Costa Rican Agro Sector Trusts the Country’s Potential to Produce Hemp Despite Government Doubts

    Opportunities not only for planting but also for processing, competitiveness and the possibility of reaching new markets

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    While the government continues to question the law that would legalize the use of hemp for industrial and food purposes, the country’s agricultural sector defends the country’s potential to take advantage of the niche market.

    Opportunities not only for planting but also for processing, competitiveness and the possibility of reaching new markets are part of the points where recognized leaders consulted all agree.

    They are Juan Rafael Lizano -businessman, former president of the Chamber of Agriculture and former Minister of Agriculture and Security-, Francisco Muñoz-current president of the Chamber of Agriculture- and Guido Vargas -general secretary of the Union of Small Agricultural Producers-.The three mentioned not only opportunities but possibilities to face the fears under which the Government froze approval of the law.

    Lost opportunities

    Juan Rafael Lizano, for example, mentioned that there are more and more products made with hemp, including even car parts. According to him, opportunities are already being lost.

    “There are American companies interested in coming and putting plants here and buying the hemp that is produced and processing it here, which would give many people a lot of work,” he said.

    He also lashed out at the doubts from the point of view of security and argued that the supposed MAG studies where problems for the plantations would have been found are still unknown.

    “It seems to me that this will be controllable, they will have to put in place controls, some people will have to work on this, reviewing the plantations. Although the two plants are very similar, there must be some way to differentiate them,” he said. “There are states in the United States where marijuana is prohibited and yet they are great producers of hemp,” he added.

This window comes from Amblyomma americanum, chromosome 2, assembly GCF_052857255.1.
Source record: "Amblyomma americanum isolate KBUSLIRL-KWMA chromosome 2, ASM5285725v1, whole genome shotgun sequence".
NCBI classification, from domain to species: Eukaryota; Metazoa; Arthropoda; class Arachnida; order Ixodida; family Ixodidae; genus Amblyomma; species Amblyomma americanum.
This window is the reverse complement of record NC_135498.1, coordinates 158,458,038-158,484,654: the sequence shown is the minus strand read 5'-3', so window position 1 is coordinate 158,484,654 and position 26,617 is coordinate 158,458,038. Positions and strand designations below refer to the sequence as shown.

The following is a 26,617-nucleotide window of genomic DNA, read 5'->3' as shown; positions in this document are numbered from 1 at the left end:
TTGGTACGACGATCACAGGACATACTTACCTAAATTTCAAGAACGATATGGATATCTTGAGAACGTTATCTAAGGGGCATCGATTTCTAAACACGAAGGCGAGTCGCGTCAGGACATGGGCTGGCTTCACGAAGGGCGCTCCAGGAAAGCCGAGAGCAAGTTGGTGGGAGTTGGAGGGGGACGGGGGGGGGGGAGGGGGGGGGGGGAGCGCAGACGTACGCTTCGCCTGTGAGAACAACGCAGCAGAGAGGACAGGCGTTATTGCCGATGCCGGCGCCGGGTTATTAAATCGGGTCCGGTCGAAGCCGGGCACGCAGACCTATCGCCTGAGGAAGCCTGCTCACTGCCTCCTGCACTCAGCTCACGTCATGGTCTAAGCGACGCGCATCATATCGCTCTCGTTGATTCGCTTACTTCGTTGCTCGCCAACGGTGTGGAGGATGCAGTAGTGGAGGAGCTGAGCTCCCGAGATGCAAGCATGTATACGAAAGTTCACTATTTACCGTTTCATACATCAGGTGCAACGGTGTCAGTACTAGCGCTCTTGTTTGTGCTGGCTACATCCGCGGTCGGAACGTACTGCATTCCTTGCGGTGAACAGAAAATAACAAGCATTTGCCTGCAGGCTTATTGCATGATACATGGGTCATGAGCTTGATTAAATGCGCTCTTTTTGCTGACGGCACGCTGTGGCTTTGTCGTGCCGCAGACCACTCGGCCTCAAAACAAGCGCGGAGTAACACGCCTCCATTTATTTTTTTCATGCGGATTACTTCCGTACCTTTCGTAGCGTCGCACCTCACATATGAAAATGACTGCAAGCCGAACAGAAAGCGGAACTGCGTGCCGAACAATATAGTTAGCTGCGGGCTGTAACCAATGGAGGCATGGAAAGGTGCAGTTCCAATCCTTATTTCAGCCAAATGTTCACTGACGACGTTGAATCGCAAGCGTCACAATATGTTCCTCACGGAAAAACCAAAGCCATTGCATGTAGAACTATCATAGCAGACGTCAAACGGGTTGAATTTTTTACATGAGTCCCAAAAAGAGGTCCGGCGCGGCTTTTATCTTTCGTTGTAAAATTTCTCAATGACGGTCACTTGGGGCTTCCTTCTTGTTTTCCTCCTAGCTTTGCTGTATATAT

Competitiveness and accessibility

    Francisco Muñoz, for his part, stressed that there are several areas where the country could grow.“It could bring us a great deal of help to the rural area, not only because of the planting, but we hope that industrialization will also be established to help us with employment and the development of our rural and coastal sector that is so abandoned,” he explained.

    In addition, he stressed that although there is competition, this is not the first product where Costa Rica must earn its space.”Our competitiveness is tough, but we have crops that compete with Colombia and Ecuador, such as pineapples and bananas,” he said.Finally, Muñoz alluded to the issue of technology as a fundamental input for the country to take advantage of the opportunity.

    Adequate assistance

    Guido Vargas agreed with that last point. According to him, with adequate assistance, micro and small producers could take advantage of the law.”It seems to us that it is a good production opportunity,” he said. He explained that a boost would be required in terms of financing, technical assistance, research and opening of markets.

    Companies from the United States and Ireland had already initiated consultations for possible investments in Costa Rica in the event of eventually legalizing hemp.

    Government gets tangled up with hemp

    Although the legalization of hemp was one of the few concrete proposals by President Carlos Alvarado for economic reactivation in 2020, the plan ended up getting complicated.Throughout the process, ministries such as Security, Agriculture and more recently Health, the Presidency and the Foreign Ministry expressed doubts.

    Last Monday, a week before the expiration of the term to veto the norm, several ministers listed the criticisms.Specifically, the Minister of Agriculture, Renato Alvarado, spoke of studies that, according to him, detected some products in the fields. According to his speech, there could be “false expectations”.

    The documents were not presented but according to him it is about “agronomic difficulties”. These would cover diseases and problems for industrialization.To this he added that the market is already taken over in terms of mass production by countries such as China and Colombia. Given this, Costa Rica would compete for added value.

    “We are clear that if the problems contained in the law are not resolved in a diaphanous and clear manner, neither can we as the Ministry of Agriculture continue investigating,” he said.

    More doubts and little clarity

    Together with the opposition of Minister Alvarado, the Government exposed that of other leaders.The Minister of Health, Daniel Salas, spoke of doubts about the doses. Security, Michael Soto, pointed out that he would have trouble differentiating one bush from another.

    The Minister of the Presidency, GianninaDinarte, was not able to clarify whether they will veto the law or not, this despite the fact that the term expires next Monday.According to the Government, the idea is to present “improvements”, of which dates or scope have not been specified.

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